Roger Bisby Seals the Deal with BlowerProof

Roger Bisby Seals the Deal with BlowerProof

It is a funny thing about this product. The company sent me a sample and it disappeared, then they sent another tub and that also went astray. Third time lucky, but I wonder if the person who liberated those first two tubs knows what to do with it, because it isn’t immediately obvious. I mean, what does the name BlowerProof suggest to you?

It is all to do with airtightness, and stopping all those air leakage points. As I am writing this we have just bid farewell to the Beast from the East, and if there were gaps to find in a building that ice cold wind found them. You certainly didn’t need any fancy instruments to tell you where the air leakage points were.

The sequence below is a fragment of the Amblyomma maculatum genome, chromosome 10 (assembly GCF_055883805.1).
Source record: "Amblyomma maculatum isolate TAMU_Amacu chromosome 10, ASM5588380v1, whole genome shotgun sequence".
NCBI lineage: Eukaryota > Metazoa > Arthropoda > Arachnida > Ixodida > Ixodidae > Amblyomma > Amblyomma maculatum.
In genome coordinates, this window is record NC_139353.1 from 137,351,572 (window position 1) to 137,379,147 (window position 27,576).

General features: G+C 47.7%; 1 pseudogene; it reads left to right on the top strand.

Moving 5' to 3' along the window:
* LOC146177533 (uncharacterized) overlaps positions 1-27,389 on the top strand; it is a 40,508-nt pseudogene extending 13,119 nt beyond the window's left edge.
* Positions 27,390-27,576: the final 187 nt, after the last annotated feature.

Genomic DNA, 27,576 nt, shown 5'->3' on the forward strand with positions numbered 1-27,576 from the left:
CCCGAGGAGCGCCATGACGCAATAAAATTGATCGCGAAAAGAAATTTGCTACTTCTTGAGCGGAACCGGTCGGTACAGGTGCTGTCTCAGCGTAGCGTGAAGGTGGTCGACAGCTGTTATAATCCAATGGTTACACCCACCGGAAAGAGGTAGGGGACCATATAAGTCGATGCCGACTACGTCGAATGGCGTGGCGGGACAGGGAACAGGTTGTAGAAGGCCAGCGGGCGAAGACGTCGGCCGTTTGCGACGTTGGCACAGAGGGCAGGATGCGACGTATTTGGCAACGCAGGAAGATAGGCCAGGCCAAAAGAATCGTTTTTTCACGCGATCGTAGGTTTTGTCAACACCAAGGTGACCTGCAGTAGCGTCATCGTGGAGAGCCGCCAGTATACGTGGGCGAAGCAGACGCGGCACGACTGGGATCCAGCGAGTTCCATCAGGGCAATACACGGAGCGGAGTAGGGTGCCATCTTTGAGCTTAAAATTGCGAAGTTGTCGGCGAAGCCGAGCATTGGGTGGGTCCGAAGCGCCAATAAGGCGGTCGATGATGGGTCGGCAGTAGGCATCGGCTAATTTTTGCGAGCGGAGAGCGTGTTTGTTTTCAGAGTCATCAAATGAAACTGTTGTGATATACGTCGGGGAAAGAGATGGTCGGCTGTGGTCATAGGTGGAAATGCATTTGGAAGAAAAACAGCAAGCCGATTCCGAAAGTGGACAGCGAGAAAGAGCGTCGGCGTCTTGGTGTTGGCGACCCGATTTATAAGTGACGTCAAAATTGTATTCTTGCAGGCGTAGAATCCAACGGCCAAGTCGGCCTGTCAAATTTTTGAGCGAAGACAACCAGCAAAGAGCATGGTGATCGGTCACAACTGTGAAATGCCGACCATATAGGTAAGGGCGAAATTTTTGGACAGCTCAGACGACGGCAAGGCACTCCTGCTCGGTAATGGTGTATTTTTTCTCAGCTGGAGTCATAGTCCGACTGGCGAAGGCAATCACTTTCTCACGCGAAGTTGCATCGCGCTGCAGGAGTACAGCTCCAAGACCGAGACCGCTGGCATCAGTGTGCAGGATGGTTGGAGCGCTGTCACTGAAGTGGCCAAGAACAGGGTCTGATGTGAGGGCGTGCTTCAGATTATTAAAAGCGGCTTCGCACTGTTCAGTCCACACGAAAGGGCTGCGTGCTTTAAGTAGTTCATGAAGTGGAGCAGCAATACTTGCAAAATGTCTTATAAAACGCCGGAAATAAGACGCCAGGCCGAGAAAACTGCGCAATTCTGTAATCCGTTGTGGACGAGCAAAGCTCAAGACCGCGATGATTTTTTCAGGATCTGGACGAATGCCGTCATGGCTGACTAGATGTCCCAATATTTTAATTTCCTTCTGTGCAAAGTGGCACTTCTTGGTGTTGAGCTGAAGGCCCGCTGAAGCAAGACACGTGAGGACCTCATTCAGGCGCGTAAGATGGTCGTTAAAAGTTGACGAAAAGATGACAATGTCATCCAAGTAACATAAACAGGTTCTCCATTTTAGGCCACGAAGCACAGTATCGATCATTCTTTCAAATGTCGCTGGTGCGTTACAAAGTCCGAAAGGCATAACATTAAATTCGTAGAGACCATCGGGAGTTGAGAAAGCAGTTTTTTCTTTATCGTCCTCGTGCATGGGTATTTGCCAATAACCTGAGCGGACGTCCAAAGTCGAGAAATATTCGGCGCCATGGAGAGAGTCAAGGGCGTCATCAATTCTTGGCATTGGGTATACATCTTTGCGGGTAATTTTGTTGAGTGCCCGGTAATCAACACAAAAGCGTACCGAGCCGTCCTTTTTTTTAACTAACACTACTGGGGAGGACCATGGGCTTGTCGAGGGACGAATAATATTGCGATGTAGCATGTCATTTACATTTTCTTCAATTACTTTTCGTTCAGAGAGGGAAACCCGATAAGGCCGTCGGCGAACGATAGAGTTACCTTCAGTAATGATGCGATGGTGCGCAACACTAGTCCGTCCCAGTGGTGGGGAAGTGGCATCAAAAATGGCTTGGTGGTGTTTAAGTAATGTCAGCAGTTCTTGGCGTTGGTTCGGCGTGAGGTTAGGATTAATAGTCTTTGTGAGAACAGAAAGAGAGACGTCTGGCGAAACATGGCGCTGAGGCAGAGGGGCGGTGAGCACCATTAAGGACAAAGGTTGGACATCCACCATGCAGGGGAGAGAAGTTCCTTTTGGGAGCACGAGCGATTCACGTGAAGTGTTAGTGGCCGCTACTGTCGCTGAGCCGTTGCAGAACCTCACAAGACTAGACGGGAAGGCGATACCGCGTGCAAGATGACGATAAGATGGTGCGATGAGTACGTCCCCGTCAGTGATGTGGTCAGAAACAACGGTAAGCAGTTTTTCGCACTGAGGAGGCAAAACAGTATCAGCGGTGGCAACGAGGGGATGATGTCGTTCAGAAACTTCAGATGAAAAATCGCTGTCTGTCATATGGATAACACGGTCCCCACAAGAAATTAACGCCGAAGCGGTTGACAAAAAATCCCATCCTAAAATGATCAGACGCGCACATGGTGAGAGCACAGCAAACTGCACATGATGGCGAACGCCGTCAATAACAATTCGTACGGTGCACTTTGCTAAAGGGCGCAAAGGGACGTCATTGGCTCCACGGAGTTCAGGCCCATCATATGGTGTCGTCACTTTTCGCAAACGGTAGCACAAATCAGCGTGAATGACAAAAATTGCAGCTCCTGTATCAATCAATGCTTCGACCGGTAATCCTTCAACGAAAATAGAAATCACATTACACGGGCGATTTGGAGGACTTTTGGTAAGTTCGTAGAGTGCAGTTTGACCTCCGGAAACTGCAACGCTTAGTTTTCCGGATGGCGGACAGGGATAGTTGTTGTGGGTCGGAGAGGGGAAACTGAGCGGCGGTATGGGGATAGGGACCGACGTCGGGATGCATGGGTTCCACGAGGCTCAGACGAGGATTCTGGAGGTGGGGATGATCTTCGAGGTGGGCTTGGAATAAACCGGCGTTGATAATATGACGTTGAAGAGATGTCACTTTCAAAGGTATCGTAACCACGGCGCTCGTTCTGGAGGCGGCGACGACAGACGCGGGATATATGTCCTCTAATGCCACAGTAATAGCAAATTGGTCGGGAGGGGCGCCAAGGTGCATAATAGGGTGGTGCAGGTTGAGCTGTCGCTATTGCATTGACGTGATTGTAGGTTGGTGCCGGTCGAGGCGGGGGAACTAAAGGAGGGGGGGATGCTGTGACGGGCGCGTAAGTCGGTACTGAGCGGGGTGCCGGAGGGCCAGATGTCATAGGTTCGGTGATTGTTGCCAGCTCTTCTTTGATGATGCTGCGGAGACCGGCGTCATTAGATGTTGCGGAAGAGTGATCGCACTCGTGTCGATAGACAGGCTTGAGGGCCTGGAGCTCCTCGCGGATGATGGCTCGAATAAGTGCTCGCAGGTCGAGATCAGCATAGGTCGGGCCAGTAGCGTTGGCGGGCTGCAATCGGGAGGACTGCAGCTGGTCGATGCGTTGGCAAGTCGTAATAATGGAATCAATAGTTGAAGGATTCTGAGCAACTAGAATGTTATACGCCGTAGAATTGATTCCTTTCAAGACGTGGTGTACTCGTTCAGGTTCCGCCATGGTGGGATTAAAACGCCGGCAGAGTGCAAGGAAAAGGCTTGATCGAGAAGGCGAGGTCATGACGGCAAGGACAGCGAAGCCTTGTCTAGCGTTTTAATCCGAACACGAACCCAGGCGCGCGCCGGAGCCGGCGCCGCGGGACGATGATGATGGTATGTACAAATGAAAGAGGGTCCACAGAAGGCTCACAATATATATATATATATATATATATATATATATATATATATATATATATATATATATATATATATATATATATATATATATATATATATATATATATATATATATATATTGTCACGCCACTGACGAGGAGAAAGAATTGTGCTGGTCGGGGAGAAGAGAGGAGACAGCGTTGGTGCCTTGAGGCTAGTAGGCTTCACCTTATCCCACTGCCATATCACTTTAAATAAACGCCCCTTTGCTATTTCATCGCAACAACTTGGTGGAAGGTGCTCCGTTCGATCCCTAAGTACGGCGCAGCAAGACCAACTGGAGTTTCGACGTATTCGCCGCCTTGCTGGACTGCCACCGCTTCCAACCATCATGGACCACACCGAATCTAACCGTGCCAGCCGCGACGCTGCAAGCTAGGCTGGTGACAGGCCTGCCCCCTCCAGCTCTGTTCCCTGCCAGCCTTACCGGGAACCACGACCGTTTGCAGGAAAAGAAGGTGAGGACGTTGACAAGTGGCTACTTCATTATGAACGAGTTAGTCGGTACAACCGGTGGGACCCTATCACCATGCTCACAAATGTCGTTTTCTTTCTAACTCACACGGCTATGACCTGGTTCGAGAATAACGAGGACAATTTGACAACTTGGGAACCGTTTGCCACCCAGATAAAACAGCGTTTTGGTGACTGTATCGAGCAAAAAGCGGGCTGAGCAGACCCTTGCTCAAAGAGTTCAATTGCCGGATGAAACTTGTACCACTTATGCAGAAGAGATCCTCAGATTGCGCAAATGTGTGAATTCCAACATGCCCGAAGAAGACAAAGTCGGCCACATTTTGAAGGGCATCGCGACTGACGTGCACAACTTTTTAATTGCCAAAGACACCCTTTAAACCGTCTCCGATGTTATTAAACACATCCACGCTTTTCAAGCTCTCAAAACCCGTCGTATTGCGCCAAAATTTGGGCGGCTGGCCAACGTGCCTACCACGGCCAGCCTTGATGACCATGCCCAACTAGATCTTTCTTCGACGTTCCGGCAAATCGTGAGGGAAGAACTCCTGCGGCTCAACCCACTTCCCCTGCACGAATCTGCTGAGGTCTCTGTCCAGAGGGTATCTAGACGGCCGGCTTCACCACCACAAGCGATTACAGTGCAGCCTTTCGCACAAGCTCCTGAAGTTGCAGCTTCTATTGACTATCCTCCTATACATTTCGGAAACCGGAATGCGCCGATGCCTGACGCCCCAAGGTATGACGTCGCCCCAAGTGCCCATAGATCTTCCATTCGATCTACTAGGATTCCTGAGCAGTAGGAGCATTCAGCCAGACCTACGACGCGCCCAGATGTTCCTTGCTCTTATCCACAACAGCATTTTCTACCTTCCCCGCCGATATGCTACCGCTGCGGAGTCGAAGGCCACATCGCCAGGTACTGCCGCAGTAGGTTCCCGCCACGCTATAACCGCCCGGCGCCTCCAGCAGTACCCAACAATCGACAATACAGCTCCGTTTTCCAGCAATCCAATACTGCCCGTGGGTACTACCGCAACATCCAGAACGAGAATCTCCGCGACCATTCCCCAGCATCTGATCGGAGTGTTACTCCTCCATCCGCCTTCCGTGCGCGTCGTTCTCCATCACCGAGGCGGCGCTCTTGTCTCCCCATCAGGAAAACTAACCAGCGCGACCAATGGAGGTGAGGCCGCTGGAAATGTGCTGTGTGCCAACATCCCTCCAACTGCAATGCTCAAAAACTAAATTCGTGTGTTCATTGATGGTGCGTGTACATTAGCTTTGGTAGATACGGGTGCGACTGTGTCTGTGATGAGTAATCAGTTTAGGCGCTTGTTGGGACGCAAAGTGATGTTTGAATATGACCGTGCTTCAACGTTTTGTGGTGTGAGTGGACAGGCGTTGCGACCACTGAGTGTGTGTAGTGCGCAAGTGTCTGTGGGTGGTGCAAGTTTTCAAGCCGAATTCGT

In more benign weather you would need help, and these days the airtightness is tested with a blower. Actually, the point at which this happens on a build may be a little late to take remedial action, so the best thing is to use prevention rather than cure. BlowerProof is a liquid membrane that can be plastered or rendered over when it is dry.

Typical uses are anywhere that the internal leaf is breached. This could be built in joist ends, cable entry or exit points and around any pipes. It could also be along the DPC or any lintels where mortar shrinkage leaves hairline cracks.

BlowerProof is easy to apply with a brush, but you can also buy a spray-on version for hard to reach areas. Remember it doesn’t have to look pretty because it will be covered. If you are dry lining there is a case to be made for painting the internal blockwork to prevent any air leakage on the mortar joints. This is often done with parging, but BlowerProof is quicker and maybe even cheaper.

If you want to seal around frames there is also a tube which fit your mastic gun. All the products in the range start out blue and dry black, but you can also get a version that dries white.


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